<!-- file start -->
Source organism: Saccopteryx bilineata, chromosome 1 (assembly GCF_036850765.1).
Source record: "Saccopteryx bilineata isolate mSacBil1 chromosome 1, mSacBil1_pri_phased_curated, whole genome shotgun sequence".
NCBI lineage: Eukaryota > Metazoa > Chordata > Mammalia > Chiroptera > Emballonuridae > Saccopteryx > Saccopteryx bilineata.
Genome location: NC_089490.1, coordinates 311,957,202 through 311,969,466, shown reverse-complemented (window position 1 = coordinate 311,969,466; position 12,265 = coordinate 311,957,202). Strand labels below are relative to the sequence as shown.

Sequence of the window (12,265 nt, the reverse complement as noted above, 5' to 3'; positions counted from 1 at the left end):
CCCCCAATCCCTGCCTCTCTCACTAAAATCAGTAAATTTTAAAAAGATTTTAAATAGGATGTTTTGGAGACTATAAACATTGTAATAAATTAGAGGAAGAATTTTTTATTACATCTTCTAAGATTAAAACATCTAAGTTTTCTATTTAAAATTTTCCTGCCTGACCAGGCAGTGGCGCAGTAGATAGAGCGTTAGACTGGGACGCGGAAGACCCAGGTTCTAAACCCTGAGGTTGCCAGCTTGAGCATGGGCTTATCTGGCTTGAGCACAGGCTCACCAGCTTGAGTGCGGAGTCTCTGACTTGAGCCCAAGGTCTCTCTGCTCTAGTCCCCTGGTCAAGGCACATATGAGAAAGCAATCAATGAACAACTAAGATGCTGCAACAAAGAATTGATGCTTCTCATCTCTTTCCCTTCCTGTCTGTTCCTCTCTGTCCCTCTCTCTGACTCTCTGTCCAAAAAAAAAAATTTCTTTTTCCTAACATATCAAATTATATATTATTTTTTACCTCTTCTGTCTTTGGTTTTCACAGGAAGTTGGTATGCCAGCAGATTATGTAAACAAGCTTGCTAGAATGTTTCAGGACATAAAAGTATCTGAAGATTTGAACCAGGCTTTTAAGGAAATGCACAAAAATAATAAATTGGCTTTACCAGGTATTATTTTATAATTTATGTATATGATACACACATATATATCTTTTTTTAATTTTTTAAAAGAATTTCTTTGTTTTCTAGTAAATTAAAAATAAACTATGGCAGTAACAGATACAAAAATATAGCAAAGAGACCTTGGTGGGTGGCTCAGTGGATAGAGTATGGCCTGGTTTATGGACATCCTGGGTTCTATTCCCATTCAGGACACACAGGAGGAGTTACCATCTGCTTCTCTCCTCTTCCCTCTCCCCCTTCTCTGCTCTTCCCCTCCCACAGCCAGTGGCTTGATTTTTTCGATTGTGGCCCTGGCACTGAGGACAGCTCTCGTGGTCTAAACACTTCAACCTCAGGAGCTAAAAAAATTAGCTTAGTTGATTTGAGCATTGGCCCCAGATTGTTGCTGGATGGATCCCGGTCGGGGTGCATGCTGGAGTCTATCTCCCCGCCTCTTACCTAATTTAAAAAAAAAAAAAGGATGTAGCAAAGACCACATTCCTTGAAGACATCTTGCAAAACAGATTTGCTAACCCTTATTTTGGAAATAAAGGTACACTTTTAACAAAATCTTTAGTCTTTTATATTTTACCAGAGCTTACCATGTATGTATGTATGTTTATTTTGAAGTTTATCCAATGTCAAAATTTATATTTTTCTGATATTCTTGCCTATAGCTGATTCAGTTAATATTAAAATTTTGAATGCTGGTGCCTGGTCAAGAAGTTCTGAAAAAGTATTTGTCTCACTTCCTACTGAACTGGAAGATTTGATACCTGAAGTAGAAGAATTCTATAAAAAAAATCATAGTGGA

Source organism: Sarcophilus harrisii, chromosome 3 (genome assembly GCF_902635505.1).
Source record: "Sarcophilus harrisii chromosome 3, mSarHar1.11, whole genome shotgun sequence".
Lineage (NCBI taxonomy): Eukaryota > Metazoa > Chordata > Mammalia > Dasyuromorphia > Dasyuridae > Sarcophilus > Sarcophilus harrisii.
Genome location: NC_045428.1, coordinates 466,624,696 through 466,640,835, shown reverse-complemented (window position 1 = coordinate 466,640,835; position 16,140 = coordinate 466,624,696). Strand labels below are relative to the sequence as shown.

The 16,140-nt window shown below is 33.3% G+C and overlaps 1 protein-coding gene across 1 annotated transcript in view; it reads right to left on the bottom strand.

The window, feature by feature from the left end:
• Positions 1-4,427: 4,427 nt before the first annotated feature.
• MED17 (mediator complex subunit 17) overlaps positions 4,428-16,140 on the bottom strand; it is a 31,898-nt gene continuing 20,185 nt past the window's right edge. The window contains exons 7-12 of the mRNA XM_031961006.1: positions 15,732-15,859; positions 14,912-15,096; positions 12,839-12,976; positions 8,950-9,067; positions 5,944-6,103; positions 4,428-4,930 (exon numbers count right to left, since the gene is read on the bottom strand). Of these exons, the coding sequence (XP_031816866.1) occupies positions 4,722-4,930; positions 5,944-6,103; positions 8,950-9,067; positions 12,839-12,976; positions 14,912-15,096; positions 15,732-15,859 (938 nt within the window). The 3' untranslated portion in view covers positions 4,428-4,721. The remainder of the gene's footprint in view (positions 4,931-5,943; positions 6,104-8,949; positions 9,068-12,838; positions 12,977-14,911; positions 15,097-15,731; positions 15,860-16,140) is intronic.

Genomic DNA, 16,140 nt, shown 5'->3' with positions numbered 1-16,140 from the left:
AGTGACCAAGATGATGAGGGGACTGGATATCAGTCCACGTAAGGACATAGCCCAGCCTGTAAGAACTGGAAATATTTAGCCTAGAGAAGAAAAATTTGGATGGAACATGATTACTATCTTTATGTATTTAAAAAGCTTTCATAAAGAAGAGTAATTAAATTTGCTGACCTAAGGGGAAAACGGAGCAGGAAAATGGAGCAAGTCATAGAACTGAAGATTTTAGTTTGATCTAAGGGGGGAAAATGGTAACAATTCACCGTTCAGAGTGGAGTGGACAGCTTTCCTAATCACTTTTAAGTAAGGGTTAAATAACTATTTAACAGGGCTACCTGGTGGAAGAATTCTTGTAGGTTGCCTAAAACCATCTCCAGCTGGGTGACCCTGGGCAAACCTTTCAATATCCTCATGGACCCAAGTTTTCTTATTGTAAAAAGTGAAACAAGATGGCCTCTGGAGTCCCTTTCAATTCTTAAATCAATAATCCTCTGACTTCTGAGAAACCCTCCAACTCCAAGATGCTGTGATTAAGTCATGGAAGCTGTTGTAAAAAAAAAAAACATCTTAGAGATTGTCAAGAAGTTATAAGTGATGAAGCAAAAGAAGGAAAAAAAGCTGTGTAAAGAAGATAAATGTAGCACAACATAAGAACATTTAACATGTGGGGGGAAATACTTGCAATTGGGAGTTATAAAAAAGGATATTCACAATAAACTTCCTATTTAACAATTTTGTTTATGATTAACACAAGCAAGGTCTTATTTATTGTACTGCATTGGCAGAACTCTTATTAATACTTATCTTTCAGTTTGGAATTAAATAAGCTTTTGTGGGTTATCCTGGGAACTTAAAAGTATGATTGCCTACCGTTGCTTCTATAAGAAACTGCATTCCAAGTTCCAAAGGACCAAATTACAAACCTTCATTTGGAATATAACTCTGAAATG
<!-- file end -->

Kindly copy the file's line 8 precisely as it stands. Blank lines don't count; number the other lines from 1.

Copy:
Source record: "Sarcophilus harrisii chromosome 3, mSarHar1.11, whole genome shotgun sequence".